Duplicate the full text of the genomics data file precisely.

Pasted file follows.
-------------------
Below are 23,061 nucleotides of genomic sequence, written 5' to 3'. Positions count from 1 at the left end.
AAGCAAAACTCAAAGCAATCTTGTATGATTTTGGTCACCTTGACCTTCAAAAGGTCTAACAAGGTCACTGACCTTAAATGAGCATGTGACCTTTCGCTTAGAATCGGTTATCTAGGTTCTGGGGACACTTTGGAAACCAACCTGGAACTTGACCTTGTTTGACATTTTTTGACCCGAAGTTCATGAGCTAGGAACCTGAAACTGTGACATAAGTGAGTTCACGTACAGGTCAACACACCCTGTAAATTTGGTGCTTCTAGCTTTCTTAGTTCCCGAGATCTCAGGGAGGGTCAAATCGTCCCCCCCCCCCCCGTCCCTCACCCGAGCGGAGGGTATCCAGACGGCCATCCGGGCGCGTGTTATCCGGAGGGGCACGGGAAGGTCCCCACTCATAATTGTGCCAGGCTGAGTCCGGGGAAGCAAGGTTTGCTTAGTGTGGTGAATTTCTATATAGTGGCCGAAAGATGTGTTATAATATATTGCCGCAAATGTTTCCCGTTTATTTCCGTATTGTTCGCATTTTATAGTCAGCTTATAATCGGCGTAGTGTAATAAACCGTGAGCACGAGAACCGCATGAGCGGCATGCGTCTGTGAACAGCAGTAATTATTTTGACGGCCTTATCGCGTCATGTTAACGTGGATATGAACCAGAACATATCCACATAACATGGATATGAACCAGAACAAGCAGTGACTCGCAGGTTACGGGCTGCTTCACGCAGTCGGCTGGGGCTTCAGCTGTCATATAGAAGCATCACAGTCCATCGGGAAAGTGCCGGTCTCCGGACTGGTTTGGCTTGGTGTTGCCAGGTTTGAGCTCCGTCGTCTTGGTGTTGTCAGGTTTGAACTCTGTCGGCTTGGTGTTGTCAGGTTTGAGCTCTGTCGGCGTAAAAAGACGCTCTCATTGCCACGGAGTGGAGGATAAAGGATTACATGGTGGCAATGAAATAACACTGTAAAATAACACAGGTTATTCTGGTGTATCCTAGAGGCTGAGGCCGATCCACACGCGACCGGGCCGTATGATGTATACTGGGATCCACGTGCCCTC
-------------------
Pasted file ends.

Below are 23,061 nucleotides of genomic sequence, written 5' to 3'. Positions count from 1 at the left end.
AAGCAAAACTCAAAGCAATCTTGTATGATTTTGGTCACCTTGACCTTCAAAAGGTCTAACAAGGTCACTGACCTTAAATGAGCATGTGACCTTTCGCTTAGAATCGGTTATCTAGGTTCTGGGGACACTTTGGAAACCAACCTGGAACTTGACCTTGTTTGACATTTTTTGACCCGAAGTTCATGAGCTAGGAACCTGAAACTGTGACATAAGTGAGTTCACGTACAGGTCAACACACCCTGTAAATTTGGTGCTTCTAGCTTTCTTAGTTCCCGAGATCTCAGGGAGGGTCAAATCGTCCCCCCCCCCCCCGTCCCTCACCCGAGCGGAGGGTATCCAGACGGCCATCCGGGCGCGTGTTATCCGGAGGGGCACGGGAAGGTCCCCACTCATAATTGTGCCAGGCTGAGTCCGGGGAAGCAAGGTTTGCTTAGTGTGGTGAATTTCTATATAGTGGCCGAAAGATGTGTTATAATATATTGCCGCAAATGTTTCCCGTTTATTTCCGTATTGTTCGCATTTTATAGTCAGCTTATAATCGGCGTAGTGTAATAAACCGTGAGCACGAGAACCGCATGAGCGGCATGCGTCTGTGAACAGCAGTAATTATTTTGACGGCCTTATCGCGTCATGTTAACGTGGATATGAACCAGAACATATCCACATAACATGGATATGAACCAGAACAAGCAGTGACTCGCAGGTTACGGGCTGCTTCACGCAGTCGGCTGGGGCTTCAGCTGTCATATAGAAGCATCACAGTCCATCGGGAAAGTGCCGGTCTCCGGACTGGTTTGGCTTGGTGTTGCCAGGTTTGAGCTCCGTCGTCTTGGTGTTGTCAGGTTTGAACTCTGTCGGCTTGGTGTTGTCAGGTTTGAGCTCTGTCGGCGTAAAAAGACGCTCTCATTGCCACGGAGTGGAGGATAAAGGATTACATGGTGGCAATGAAATAACACTGTAAAATAACACAGGTTATTCTGGTGTATCCTAGAGGCTGAGGCCGATCCACACGCGACCGGGCCGTATGATGTATACTGGGATCCACGTGCCCTC